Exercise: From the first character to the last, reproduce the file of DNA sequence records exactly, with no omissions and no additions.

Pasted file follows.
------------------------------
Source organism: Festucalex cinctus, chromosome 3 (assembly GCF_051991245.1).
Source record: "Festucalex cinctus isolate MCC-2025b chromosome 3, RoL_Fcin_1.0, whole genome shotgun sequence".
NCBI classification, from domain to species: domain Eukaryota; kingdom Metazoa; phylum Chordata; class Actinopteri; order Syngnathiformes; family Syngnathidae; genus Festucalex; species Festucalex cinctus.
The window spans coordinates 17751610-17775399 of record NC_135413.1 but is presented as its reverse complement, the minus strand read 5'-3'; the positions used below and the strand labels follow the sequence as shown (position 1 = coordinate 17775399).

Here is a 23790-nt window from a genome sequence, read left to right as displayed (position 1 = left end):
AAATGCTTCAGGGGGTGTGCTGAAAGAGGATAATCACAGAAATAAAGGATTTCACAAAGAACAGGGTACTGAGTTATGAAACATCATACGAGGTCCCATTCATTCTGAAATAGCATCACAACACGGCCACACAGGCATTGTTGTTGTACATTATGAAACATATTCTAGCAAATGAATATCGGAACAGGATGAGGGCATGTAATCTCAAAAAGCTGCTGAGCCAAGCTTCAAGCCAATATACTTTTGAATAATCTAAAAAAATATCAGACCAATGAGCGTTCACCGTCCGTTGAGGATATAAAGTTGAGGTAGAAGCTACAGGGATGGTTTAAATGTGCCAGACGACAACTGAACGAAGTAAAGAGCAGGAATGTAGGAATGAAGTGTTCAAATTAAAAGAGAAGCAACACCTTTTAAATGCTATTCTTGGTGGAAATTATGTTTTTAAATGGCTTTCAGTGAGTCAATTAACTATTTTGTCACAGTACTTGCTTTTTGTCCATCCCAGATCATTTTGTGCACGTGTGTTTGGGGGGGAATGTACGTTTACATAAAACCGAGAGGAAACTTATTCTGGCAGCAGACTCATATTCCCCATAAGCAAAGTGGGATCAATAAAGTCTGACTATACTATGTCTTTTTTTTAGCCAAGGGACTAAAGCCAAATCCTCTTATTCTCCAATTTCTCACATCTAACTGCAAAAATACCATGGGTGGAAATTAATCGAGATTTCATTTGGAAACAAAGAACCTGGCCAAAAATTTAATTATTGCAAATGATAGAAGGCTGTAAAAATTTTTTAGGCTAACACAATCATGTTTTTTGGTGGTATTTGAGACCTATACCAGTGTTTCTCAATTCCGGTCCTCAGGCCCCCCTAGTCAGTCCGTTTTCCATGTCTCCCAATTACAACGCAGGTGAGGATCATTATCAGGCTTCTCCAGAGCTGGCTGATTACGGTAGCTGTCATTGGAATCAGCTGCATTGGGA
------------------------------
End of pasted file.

Source organism: Festucalex cinctus, chromosome 3 (assembly GCF_051991245.1).
Source record: "Festucalex cinctus isolate MCC-2025b chromosome 3, RoL_Fcin_1.0, whole genome shotgun sequence".
NCBI classification, from domain to species: domain Eukaryota; kingdom Metazoa; phylum Chordata; class Actinopteri; order Syngnathiformes; family Syngnathidae; genus Festucalex; species Festucalex cinctus.
The window spans coordinates 17751610-17775399 of record NC_135413.1 but is presented as its reverse complement, the minus strand read 5'-3'; the positions used below and the strand labels follow the sequence as shown (position 1 = coordinate 17775399).

Here is a 23790-nt window from a genome sequence, read left to right as displayed (position 1 = left end):
AAATGCTTCAGGGGGTGTGCTGAAAGAGGATAATCACAGAAATAAAGGATTTCACAAAGAACAGGGTACTGAGTTATGAAACATCATACGAGGTCCCATTCATTCTGAAATAGCATCACAACACGGCCACACAGGCATTGTTGTTGTACATTATGAAACATATTCTAGCAAATGAATATCGGAACAGGATGAGGGCATGTAATCTCAAAAAGCTGCTGAGCCAAGCTTCAAGCCAATATACTTTTGAATAATCTAAAAAAATATCAGACCAATGAGCGTTCACCGTCCGTTGAGGATATAAAGTTGAGGTAGAAGCTACAGGGATGGTTTAAATGTGCCAGACGACAACTGAACGAAGTAAAGAGCAGGAATGTAGGAATGAAGTGTTCAAATTAAAAGAGAAGCAACACCTTTTAAATGCTATTCTTGGTGGAAATTATGTTTTTAAATGGCTTTCAGTGAGTCAATTAACTATTTTGTCACAGTACTTGCTTTTTGTCCATCCCAGATCATTTTGTGCACGTGTGTTTGGGGGGGAATGTACGTTTACATAAAACCGAGAGGAAACTTATTCTGGCAGCAGACTCATATTCCCCATAAGCAAAGTGGGATCAATAAAGTCTGACTATACTATGTCTTTTTTTTAGCCAAGGGACTAAAGCCAAATCCTCTTATTCTCCAATTTCTCACATCTAACTGCAAAAATACCATGGGTGGAAATTAATCGAGATTTCATTTGGAAACAAAGAACCTGGCCAAAAATTTAATTATTGCAAATGATAGAAGGCTGTAAAAATTTTTTAGGCTAACACAATCATGTTTTTTGGTGGTATTTGAGACCTATACCAGTGTTTCTCAATTCCGGTCCTCAGGCCCCCCTAGTCAGTCCGTTTTCCATGTCTCCCAATTACAACGCAGGTGAGGATCATTATCAGGCTTCTCCAGAGCTGGCTGATTACGGTAGCTGTCATTGGAATCAGCTGCATTGGGA